Education and the two Americas
Besides an uncharacteristic sloppy sentence ("...Latinos, who will account for one in five Americans by 2030, seem to be being assimilated just fine"), the Economist gets some other things wrong, too. Mainly, they point out growing disparities in wealth between the richest and the poorest, but fail to point to President Bush's disgraceful tax policies which only reinforce and widen the gap.
It's too easy to blame public schools for all of society's ills (e.g., growing economic disparities). It's easy, but it's not fair or honest.
That being said, their conclusion is an interesting one-- and, I think at least partially, accurate:
...[A] political solution of sorts is going begging. Republicans should be willing to spend more cash on schools in poor areas (including on teachers'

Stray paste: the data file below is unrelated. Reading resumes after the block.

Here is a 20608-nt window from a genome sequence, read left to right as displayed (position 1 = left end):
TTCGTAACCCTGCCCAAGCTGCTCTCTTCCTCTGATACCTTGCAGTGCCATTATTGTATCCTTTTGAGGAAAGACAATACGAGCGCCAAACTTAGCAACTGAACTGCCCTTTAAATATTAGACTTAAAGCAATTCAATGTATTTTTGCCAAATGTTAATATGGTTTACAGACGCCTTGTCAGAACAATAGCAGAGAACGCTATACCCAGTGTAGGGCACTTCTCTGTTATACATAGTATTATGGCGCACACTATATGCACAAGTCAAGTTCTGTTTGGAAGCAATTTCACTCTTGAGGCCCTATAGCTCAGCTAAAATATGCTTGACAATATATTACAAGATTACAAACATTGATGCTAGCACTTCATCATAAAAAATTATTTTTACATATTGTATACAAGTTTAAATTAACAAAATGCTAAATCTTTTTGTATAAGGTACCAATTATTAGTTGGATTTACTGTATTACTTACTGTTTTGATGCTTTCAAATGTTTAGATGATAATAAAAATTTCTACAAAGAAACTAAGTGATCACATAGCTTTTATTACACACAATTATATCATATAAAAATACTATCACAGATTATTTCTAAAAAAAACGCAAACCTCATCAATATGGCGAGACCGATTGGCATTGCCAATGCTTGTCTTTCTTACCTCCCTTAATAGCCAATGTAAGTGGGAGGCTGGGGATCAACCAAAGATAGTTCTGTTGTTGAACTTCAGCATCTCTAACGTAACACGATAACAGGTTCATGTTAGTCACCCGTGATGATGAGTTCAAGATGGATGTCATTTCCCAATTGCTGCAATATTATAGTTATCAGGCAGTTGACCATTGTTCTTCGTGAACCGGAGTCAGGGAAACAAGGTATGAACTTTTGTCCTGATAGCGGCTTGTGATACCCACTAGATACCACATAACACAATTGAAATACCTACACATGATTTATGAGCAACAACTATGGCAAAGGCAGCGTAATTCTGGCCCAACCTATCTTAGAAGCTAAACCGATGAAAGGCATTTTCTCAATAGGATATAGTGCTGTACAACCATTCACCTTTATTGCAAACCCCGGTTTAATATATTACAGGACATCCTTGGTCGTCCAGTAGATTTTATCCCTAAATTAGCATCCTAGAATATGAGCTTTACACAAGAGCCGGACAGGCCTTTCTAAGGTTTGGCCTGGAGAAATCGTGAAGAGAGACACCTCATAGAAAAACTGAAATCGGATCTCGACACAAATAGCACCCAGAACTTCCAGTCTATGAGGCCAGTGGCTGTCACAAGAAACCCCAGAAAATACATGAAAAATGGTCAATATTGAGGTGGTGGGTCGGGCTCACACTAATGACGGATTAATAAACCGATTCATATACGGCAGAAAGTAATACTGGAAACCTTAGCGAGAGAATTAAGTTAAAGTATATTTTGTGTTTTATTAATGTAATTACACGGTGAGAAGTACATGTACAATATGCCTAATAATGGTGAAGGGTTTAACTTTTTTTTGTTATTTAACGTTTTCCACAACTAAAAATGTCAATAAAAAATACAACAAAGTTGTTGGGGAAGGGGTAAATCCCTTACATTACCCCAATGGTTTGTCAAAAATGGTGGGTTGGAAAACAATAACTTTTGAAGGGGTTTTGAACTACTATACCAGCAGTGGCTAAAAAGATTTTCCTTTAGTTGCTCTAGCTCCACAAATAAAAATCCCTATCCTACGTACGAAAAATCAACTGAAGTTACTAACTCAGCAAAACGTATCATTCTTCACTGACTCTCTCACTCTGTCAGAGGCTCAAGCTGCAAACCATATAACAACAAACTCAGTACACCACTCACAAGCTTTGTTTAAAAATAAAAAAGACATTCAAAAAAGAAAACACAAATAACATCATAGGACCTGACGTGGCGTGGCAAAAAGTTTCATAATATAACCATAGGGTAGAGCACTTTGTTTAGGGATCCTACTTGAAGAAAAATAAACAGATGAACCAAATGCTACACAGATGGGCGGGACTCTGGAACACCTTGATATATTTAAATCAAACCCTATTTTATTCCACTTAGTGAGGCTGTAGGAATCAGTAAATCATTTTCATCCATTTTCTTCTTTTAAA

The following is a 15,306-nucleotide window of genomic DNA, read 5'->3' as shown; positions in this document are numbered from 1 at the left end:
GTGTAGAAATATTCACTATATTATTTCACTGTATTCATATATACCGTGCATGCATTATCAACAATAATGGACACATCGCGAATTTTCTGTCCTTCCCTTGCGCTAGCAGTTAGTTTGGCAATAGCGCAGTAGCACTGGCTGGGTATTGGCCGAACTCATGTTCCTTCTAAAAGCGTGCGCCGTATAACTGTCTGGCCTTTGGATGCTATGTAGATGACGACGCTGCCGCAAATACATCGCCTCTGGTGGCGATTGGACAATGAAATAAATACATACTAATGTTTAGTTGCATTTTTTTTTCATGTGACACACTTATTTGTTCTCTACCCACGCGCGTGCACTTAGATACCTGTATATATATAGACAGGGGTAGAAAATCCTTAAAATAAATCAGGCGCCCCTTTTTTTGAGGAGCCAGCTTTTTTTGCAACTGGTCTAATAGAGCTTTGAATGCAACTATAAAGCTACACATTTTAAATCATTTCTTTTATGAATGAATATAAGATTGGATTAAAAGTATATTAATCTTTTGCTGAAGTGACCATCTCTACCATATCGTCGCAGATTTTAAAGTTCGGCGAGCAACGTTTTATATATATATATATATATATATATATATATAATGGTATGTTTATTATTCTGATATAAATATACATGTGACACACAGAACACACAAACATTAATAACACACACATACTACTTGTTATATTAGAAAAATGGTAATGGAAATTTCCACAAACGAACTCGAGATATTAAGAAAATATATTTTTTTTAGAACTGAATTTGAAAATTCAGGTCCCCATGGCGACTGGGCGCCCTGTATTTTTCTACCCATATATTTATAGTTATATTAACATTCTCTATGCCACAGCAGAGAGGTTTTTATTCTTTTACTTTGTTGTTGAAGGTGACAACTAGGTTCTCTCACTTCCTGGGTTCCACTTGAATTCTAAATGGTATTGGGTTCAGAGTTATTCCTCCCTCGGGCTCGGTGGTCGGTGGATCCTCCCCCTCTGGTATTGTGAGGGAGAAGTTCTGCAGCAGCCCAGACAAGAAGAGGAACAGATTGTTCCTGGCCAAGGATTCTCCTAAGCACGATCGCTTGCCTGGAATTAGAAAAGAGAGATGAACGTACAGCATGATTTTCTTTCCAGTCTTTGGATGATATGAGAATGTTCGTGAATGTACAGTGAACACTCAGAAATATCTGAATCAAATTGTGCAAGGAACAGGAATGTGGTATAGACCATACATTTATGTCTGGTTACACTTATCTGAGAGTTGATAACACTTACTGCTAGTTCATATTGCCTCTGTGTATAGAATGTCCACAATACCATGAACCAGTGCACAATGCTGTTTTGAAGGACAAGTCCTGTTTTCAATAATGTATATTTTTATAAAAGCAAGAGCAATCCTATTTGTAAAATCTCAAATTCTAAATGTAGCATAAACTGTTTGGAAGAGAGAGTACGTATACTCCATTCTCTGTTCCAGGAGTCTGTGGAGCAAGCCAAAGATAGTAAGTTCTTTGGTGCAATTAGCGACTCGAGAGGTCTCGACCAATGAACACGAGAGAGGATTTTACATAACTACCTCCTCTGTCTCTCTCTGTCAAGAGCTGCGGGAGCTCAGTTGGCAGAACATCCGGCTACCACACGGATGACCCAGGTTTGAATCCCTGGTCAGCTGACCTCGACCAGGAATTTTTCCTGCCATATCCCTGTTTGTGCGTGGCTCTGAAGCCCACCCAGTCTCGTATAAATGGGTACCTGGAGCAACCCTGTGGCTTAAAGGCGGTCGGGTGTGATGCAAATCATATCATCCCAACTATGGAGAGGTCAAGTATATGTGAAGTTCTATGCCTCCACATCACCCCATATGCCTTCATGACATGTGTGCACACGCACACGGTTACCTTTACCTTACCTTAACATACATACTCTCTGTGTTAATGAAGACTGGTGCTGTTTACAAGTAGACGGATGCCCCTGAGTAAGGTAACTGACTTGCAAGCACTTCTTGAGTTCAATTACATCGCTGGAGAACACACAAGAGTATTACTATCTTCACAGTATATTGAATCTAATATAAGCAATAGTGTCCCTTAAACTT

salaries) in exchange for the Democrats accepting structural reform.
They're right on with that on both counts. But they suggest that the kinds of structural reform that Democrats should endorse includes more testing and vouchers. I, of course, disagree.
Education reform has to be more than measurement. As I've said many times here in varying ways, you don't get taller by measuring yourself. We've got to focus on instructional improvements and structural reforms like lower class sizes, increased personalization of instruction, student internships, more arts and writing programs, greater use of technology, etc.
Notice all of those things I mentioned are ubiquitous in the elite private and public schools in America. If we are serious about providing opportunity for all students, they should be ubiquitous in economically disadvantaged areas, too.